The government is arguing that the searches are constitutional, reasoning that cell phones are no different than any other possession found on a person when they are arrested, and that search incident to arrest in the absence of a warrant has long been upheld in high court cases. Taking it a step further, the government is also saying that cell phones act as critical tools in the commission of a crime.

The Right to Privacy

In the broader legal world, some are urging the Court to consider a broad view on privacy protections that are implicated by police having access to powerful devices that are capable of storing volumes of personal information. Cell phones are powerful, and are only becoming more so as technology advances.

Those on the privacy side of the argument are saying that cell phones should be afforded the same protections as citizens’ homes when it comes it police intrusion, requiring a warrant that is supported by probable cause. However, the legal analysis is more complicated than that, due, in part, to the numerous exceptions that have been identified over the years for police behavior when arresting a suspect. Police generally have more leeway for warrantless searches in these situations in order to ensure officer safety and to prevent evidence from being destroyed.

A Resolution is Expected

Both state and federal courts have struggled with this issue, in some cases coming to opposing rulings. The impending rulings from the Supreme Court are expected to provide a resolution regarding whether cell phones will receive special protection. It is also possible for the Court to come up with a narrow ruling that applies in some circumstances but not others. One thing is certain: the rate at which technology is developed and changes will be a key consideration in reaching a decision in these cases.

Criminal Defense Attorney

Although the Supreme Court has yet to extend privacy protections to cell phones, there are numerous other safeguards in place to protect a criminal suspect or defendant from police intrusion. If you have been charged with a crime and believe your privacy protections may have been implicated, an experienced criminal defense attorney can discuss your case with you and protect your rights. Contact the Law Office of Christopher M. Cosley today to schedule a consultation. We serve clients in Cook County and surrounding areas.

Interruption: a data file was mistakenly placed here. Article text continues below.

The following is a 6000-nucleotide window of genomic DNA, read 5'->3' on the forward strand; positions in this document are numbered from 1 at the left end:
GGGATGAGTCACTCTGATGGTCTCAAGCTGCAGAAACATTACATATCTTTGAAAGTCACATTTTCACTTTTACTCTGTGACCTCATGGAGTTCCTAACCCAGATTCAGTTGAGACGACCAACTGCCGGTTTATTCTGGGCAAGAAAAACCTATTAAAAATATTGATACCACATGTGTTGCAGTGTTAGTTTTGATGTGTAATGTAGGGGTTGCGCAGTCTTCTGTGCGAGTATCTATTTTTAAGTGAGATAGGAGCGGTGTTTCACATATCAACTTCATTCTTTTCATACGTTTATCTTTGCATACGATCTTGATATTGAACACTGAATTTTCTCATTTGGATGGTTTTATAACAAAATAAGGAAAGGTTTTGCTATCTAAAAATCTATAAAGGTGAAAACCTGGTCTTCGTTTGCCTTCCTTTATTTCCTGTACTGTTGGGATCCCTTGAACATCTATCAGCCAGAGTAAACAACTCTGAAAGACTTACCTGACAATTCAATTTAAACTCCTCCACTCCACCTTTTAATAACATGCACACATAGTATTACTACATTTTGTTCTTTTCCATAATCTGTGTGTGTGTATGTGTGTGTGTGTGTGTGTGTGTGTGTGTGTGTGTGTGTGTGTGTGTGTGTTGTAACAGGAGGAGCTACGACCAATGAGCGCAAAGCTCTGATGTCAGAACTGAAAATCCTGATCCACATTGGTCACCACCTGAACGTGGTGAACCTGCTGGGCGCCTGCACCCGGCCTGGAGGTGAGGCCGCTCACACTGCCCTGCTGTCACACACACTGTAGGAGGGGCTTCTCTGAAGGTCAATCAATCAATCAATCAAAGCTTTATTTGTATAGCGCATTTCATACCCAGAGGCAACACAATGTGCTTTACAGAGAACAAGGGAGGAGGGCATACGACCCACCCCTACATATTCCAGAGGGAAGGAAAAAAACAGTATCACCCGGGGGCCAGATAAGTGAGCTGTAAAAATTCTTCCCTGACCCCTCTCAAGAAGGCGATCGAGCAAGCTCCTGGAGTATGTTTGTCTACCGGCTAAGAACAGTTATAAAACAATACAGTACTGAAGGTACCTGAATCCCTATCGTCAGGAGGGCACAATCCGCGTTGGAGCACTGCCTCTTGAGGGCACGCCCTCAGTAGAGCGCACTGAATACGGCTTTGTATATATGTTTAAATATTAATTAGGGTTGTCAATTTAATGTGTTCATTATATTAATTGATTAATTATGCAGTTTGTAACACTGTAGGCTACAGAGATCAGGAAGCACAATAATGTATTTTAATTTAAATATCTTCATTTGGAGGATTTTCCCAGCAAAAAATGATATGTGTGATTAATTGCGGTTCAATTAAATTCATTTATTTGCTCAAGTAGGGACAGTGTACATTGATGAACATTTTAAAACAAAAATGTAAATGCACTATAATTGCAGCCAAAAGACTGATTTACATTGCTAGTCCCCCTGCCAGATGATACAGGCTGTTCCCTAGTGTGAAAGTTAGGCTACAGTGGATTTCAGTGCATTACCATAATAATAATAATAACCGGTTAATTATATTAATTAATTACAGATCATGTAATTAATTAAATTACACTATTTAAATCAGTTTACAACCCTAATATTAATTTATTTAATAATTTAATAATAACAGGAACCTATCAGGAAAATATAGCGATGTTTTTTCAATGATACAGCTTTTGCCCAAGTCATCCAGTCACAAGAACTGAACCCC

Can’t Search This

July 8th, 2013 at 4:45 pm

The fourth amendment to the U.S. Constitution is one of the most important protections against governmental intrusion. It guarantees the “right of the people to be secure in their persons, houses, papers, and effects, against unreasonable searches and seizures.” In other words, the fourth amendment requires that searches or seizures be reasonable. “So, what is reasonable?” one may ask. Courts have interpreted reasonableness to require a warrant supported by probable cause.  Thus, before law enforcement officials can search something or someone, or arrest someone, they need to go in front of a judge with enough evidence and obtain a warrant.

RigsHowever, the Supreme Court of the United States has recognized certain exceptions to the warrant based on probable cause requirement. For example, in what are known as Terry stops (named after the Terry v. Ohio case), law enforcement officers may briefly detain someone and quickly perform a pat down search if the officer observes unusual conduct which leads him reasonably to conclude in light of his experience that criminal activity may be afoot. These searches, however, are meant to ensure the safety of law enforcement, i.e. if the officer has a reason to believe that the suspect is carrying a weapon, he should be allowed to ensure that the person is not a danger to the officer. Terry stops, however, are not supposed to be a fact gathering expedition.

Not surprisingly, police officers have used Terry stops to gather evidence without a warrant. In People v. Sorenson, for example, the police officer pulled over a car with three occupants. After having no luck frisking the driver, the officer asked to search the backseat passenger, even asking him to take off his boots, which revealed an illicit substance. Although, at first blush it would appear that the search was not justified, the court agreed with the officer and refused to suppress the evidence obtained in the warrantless search.

Law enforcement agencies can exploit whatever constitutional loopholes they wish to, despite the protections that the fourth amendment guarantees. If you are charged with a crime, an experienced Illinois criminal defense attorney can ensure you have the full protection of the Constitution.


Image courtesy of Simon Howden /